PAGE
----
Literary Essay of Robert Frosts Out, Out

Last Updated: 28 Aug 2020
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Literary Essay of “Out, Out –“ A Poem by Robert Frost Katrina Good South University Online Literary Essay of “Out, Out –“a Poem by Robert Frost The poem, “Out, Out –“ by Robert Frost (1916) uses many narrative elements, a few of them being the setting and characters along with climax and resolution to tell this sad story. Frost references William Shakespeare’s “Macbeth”  as the title of this poem as a way to portray to the reader that there is a feeling of sadness or even death approaching in the words to follow. This analysis will convey how the narrative elements express the poem's main theme of a young boy’s life being extinguished while doing the work of a man. As one reads “Five mountain ranges one behind the other Under the sunset far into Vermont”, the sense of being out in the wilderness becomes placed within one’s mind. The reader can visualize how far from civilization the characters seem to be. Knowing how far the characters would have to travel in case of an emergency seems to become planted in the back of the reader's mind. Equally as important are the characters of Frosts’ poem. The first character playing a main “role” is the buzz saw. Frost uses words to describe the saw-like “snarled”, “rattled” and “leaped” to give life to the inanimate object, thus making it one of the main characters of the poem. Identically important would be the role of the boy. By writing, “Call it a day, I wish they might have said To please the boy by giving him the half hour That a boy counts so much when saved from work”, Frost shows the age or at least the mindset of the boy. He [the boy] would like to be off work half an hour early to enjoy being his self, a boy. Instead, he is denied his early release from his work and continues sawing, eventually falling victim to the buzz saw.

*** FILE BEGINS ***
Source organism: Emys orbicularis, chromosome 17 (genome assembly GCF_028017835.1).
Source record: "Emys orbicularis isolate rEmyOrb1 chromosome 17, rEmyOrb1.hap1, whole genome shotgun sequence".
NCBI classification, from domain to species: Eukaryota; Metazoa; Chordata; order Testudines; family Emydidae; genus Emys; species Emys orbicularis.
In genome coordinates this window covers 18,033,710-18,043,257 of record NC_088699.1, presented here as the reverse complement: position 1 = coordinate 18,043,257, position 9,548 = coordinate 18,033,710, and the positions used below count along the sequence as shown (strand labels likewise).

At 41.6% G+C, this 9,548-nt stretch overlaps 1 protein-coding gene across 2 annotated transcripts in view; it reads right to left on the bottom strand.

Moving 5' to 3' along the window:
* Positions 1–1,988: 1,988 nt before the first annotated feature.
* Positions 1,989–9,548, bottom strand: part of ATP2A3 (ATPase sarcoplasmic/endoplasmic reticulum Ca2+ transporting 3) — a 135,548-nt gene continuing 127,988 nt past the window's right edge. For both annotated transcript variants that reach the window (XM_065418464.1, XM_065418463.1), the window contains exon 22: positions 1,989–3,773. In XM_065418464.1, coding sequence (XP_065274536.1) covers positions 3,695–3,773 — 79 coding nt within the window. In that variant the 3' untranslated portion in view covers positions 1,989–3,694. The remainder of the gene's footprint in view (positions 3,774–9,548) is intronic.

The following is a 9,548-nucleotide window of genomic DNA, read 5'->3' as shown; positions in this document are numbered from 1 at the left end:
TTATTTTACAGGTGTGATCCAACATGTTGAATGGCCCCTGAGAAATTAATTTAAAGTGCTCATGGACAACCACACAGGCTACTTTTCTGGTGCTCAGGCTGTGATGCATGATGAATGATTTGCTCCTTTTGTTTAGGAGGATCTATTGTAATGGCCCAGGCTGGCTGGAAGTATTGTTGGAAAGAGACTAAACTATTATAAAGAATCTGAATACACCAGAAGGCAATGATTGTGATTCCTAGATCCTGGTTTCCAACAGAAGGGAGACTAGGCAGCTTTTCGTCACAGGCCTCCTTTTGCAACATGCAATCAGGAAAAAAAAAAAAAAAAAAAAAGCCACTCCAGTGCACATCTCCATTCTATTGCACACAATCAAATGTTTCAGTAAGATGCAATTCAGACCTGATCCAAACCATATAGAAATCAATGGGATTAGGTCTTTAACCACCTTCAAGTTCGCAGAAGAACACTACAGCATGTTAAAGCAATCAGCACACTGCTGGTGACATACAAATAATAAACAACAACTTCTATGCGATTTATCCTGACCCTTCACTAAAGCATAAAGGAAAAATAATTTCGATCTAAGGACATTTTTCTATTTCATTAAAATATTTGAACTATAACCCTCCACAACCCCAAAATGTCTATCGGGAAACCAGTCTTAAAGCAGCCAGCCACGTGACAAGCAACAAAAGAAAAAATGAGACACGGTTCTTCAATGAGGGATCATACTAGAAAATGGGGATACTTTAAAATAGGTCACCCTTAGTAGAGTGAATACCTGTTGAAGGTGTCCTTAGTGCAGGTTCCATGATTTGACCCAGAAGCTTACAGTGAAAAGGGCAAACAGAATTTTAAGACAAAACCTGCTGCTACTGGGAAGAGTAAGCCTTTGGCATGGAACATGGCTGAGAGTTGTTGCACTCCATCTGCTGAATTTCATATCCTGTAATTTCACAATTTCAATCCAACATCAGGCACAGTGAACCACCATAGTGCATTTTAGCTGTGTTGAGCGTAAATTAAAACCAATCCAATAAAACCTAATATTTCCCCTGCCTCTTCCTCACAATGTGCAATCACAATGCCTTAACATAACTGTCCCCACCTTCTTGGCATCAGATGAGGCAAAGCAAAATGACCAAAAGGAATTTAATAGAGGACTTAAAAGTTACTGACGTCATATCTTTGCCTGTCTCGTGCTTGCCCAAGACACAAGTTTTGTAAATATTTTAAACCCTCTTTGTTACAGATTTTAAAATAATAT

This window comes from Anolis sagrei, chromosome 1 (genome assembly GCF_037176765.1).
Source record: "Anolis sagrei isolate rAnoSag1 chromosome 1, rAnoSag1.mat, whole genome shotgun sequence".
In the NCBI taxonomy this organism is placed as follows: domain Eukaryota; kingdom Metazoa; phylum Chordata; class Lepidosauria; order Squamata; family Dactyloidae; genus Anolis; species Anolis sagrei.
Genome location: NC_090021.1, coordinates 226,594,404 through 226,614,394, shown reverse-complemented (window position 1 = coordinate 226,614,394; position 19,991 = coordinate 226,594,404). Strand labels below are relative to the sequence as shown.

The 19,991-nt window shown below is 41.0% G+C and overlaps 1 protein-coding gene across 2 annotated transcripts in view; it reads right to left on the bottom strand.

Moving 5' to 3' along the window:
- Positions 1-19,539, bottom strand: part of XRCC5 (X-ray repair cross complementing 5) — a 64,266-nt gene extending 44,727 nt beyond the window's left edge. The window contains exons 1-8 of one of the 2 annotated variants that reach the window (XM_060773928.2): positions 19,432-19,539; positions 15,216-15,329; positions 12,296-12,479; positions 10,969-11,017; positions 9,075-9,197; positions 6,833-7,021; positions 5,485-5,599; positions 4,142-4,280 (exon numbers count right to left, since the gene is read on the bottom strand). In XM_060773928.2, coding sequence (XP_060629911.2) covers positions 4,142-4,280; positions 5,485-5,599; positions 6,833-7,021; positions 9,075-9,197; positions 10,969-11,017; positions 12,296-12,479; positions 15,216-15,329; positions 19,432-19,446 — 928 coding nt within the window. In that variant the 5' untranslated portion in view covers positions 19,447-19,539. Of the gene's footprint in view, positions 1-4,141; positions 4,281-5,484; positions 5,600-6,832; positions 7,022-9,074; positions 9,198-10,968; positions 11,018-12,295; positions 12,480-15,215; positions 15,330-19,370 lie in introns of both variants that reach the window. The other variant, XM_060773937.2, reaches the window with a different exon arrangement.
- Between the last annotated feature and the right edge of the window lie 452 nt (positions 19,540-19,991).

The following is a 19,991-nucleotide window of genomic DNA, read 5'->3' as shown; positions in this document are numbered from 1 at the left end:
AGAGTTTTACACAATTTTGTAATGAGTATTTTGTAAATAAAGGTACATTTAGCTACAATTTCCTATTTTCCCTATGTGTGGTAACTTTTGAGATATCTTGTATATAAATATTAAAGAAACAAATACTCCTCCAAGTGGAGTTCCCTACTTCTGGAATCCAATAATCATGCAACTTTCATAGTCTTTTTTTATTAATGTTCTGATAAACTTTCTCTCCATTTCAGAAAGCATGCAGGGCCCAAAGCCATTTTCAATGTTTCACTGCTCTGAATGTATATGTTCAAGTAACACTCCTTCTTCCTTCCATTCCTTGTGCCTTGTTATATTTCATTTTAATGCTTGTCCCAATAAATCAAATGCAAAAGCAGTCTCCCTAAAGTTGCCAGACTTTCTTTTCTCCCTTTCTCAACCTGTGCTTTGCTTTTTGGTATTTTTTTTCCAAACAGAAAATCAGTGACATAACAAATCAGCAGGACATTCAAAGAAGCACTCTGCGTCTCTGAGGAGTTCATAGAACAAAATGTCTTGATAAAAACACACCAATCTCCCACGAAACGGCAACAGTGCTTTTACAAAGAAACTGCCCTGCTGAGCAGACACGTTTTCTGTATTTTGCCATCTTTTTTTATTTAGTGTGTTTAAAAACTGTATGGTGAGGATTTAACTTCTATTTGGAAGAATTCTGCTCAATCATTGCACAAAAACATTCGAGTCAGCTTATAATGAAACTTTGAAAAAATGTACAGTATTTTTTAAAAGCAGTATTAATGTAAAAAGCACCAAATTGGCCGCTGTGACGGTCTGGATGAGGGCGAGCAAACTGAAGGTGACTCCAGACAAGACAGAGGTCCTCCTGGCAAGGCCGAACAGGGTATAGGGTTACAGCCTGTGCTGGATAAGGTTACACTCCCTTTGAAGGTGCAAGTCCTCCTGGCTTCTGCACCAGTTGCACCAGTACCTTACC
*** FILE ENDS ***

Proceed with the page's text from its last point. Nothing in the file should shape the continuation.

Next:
Additionally, there is the character of the boys’ sister. Frost seems to imply that the sister, telling the workers that it was time for supper, seemed to cause the boy to lose control of his buzz saw; hence causing the accident. Despite the implied cause, Frost then has the boy begging his sister, “Don’t let him cut my handoff. The doctor when he comes. Don’t let him, sister! ”. The boy seemingly not knowing, probably due to shock, that his hand has already been severed. With this in mind, the climax and resolution are stated quite clearly. Frost portrays the climax as “He must have given the hand. However it was, Neither refused the meeting. But the hand! ”, meaning that the boy had severed his hand. In turn, this leads to, “And then the watcher at his pulse took fright. No one believed. They listened to his heart. Little less nothing and that ended it”. Frost stated the resolution as equally clear as the climax; the boy had succumbed to his wounds. In summary, Frost uses the narrative elements to tell the sad story of the untimely death of a young boy from doing the work of a grown man. His writing is so clear and vivid that the reader is drawn into the vast countryside in Vermont to witness such a sad tale of loss. The reader can almost see the events as they are unfolding.


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  1. Frost, R, “Out, Out “ (1916), Nadell, Judith, Langan, John, Comodromos, and Eliza A.
  2. Longman Writer, The: Rhetoric, Reader, Research Guide, and Handbook for Education Management Corporation [8] (VitalSource Bookshelf),

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